Employers need to be ready for weather-related incidents before they happen!
Oregonians aren’t subject to dangerous hurricanes or tornadoes usually, except for this week’s Tornado watch in Portland, but many Oregonian business owners have had to contend with floods, fires, blizzards and ice storms—even earthquakes and tsunamis. Office closures in Oregon often revolve around dangerous road conditions due to ice, snow, fallen trees or downed power poles. These weather conditions can appear suddenly, and employers must be prepared for workplace issues that occur before and after they strike.
Review and Implement a Severe Weather Policy Now
Your company must have established guidelines for your business operations during periods of extreme weather and similar emergencies. Now is the time to review your bad weather protocols and prep your employees on how to handle the situation when it comes to work.
Step 1: Set up a policy and determine protocols of what constitutes a viable reason to close down your business due to inclement weather.
Step 2: Establish who will be in charge of making decisions regarding whether the business will be closed or have a delayed opening or early closing. A good inclement weather policy specifies who is authorized to make decisions so that there is no confusion among the workforce on this issue.
Step 3: Identify essential personnel and operations that will need to be covered in the event of a business closure. It may be wise to have a separate inclement weather policy for essential and non-essential employees.
Step 4: Establish a communication process: How will employees be contacted in the event of an inclement weather incident? Choose multiple methodsof notifying employees of business closures, delayed openings, and early closings, such as recorded messages; phone trees; email; social media; via the company’s website and intranet; and voicemail messages on a company recording. Remember: these methods may not work in the event of a power failure.
Step 5: Communicate with employees your policy before your weather season starts: Having a clearly written inclement weather policy that notifies employees in advance of what to expect prevents confusion.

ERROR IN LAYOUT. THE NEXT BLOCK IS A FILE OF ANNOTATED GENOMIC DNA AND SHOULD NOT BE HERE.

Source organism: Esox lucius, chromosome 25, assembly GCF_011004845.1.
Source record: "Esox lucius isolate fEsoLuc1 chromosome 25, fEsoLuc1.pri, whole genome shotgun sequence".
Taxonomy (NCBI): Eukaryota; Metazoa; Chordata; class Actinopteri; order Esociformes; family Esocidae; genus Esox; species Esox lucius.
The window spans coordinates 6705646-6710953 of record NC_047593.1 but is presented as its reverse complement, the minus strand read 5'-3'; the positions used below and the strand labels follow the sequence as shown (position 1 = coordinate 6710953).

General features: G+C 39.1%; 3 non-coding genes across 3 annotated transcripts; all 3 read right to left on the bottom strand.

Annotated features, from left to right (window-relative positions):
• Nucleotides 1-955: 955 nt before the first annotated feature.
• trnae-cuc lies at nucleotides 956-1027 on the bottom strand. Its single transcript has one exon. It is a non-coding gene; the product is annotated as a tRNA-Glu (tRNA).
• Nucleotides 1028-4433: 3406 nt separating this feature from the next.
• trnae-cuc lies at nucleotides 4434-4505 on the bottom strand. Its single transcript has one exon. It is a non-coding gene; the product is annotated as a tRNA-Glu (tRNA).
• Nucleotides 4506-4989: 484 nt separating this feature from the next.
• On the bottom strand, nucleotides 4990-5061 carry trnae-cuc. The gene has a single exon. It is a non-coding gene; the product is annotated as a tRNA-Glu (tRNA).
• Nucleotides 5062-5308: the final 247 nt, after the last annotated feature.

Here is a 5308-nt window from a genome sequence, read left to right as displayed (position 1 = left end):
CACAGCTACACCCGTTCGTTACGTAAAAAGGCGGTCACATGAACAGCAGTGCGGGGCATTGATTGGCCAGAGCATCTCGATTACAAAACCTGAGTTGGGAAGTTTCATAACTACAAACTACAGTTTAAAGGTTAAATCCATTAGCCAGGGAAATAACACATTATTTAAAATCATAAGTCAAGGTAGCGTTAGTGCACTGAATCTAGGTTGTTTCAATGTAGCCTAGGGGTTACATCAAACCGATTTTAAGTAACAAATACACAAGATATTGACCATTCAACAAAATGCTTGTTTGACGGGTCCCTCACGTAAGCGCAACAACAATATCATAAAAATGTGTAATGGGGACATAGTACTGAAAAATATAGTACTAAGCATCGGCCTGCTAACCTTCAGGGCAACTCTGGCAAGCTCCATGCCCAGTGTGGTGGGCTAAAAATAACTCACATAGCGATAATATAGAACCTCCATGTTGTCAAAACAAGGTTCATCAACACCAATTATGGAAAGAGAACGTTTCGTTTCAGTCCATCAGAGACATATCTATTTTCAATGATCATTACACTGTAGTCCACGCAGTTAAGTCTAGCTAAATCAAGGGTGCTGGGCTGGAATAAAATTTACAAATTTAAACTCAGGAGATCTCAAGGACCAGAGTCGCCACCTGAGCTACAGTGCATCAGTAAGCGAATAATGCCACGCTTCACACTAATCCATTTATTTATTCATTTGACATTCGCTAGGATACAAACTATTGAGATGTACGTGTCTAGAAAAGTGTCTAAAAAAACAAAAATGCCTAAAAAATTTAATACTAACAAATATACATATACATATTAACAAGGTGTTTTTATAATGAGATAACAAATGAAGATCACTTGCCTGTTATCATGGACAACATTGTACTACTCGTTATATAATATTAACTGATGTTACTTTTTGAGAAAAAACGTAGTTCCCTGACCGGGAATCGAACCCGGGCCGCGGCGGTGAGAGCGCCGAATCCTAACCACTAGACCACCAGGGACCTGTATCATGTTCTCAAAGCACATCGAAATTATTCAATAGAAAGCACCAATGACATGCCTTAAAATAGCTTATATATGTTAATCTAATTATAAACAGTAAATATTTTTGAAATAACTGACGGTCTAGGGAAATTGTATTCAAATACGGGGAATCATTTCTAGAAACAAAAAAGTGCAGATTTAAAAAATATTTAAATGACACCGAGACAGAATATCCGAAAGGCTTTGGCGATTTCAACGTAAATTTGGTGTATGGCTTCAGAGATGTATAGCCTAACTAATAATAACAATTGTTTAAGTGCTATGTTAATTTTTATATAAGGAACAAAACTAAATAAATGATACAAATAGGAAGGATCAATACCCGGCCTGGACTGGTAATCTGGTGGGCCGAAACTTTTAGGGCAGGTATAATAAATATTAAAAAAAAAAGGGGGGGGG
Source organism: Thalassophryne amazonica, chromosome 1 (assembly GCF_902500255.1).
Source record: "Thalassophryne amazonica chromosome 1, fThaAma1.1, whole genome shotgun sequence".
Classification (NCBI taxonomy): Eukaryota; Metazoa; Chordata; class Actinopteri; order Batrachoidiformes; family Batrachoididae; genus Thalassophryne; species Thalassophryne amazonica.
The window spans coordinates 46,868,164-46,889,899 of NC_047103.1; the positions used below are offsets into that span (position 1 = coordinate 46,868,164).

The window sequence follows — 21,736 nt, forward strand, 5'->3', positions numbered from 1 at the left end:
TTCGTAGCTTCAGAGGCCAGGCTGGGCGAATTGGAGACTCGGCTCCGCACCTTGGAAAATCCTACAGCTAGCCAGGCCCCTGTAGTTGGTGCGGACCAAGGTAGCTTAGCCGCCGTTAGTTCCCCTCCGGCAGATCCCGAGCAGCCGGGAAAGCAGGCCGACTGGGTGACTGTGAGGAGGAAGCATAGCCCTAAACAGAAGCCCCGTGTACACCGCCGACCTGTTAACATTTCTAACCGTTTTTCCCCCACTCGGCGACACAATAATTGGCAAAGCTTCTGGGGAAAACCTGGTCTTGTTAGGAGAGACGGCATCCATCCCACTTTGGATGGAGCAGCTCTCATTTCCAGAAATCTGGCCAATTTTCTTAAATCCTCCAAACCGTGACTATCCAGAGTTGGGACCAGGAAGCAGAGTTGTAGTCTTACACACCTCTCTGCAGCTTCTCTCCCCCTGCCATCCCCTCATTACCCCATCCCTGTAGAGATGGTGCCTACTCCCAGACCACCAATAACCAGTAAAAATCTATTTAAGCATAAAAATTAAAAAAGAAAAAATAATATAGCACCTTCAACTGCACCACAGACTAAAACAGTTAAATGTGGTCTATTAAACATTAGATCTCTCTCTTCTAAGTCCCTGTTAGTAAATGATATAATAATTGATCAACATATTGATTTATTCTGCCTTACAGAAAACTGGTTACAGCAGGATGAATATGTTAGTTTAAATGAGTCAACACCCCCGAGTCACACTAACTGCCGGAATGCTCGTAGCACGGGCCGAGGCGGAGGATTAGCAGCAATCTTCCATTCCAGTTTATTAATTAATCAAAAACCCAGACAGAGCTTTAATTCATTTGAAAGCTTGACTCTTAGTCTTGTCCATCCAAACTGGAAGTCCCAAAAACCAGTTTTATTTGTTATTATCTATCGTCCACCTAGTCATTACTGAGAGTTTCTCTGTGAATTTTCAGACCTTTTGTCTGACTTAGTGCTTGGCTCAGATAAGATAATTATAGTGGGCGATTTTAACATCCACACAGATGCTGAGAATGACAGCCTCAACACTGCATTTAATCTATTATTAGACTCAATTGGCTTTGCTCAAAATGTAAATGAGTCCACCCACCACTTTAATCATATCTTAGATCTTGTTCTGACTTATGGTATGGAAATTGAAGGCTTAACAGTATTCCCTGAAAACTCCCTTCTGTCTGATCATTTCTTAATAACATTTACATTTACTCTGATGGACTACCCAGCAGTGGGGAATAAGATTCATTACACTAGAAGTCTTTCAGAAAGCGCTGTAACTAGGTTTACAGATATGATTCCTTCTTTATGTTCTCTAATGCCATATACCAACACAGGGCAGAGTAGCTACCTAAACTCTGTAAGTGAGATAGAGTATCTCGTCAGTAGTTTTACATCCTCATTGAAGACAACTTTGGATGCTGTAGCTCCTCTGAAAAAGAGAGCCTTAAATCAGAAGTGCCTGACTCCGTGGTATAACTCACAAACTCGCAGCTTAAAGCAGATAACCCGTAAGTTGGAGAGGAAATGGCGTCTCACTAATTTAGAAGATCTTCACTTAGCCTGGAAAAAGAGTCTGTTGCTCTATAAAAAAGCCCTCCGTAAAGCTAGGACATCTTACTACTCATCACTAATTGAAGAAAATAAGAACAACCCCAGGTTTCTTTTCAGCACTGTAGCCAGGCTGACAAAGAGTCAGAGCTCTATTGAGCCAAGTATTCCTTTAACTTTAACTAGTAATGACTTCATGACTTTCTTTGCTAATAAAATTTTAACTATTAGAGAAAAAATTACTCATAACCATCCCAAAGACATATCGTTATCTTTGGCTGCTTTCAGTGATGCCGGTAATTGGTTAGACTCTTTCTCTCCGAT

Best practice: provide an employee memo or meeting to review any new policy upon implementation and be sure to review the policy at the beginning of any season when weather incidents are likely to occur. It is critical that you include an inclement weather policy in your company’s employee handbook.
Pay policies during weather situations
When inclement weather arrives and business closures do occur—a company’s compensation policy must be clearly defined and communicated. Employees need to know if they will be paid or not. It is important that your company be familiar with any state laws pertaining to compensation situations in regards to weather situations. Oregon’s Bureau of Labor and Industries [BOLI] has specific information on their website about various weather-related scenarios.
Paying an employee for an absence due to inclement weather will depend on the employee’s classification and company policy:
Non-exempt employees [typically hourly workers] are entitled to pay only for hours worked. Company policy will determine if the employee may use available paid leave to compensate for hours missed. A non-exempt employee who has no leave is not entitled to pay for an early closure.
Exempt employees [salaried] must be paid for the entire day if any portion of the day is worked. Company policy will determine if the employee may use available paid leave to cover the missed work hours. However, if the exempt employee has no leave available, the employee is still required to be paid for the full day.
Requiring Leave Status
If your business requires employees to use “paid leave” for business closures, you should have a written policy in place to inform employees of this requirement. Policies should be applied fairly and consistently to avoid any potential discriminatory claims from employees. Note that inclement weather or absences due to school closures are not qualifying events under a standard Oregon Sick Time policy but can be under a general Paid Time Off (PTO) policy.
Operating during a government-mandated “State of Emergency”
Government-mandated states of emergency are declared only in extreme circumstances and usually include an order that people stay off roads or that businesses must close. States of emergency do not afford any pay protection to employees, or automatically excuse any employees from reporting to work, absent a company policy to that effect. Good inclement weather policies emphasize employee safety during states of emergency. Discipline of any employee for not reporting to work during a state of emergency should be discouraged and could expose your company to a potential lawsuit.
Does your company need a weather policy right now?
Cardinal has a basic employee handbook available for immediate purchase that covers inclement weather situations. Our handbook can be emailed for you to download and comes in a word format that is highlighted to show where you can quickly customize the document with your business information, logo, custom policies, & more. We also offer our customers the option to customize a handbook that specifically fits your business or industry. If you have questions about creating or implementing a weather policy please call (800) 342-4742 and ask to speak to your Cardinal HR Team for help.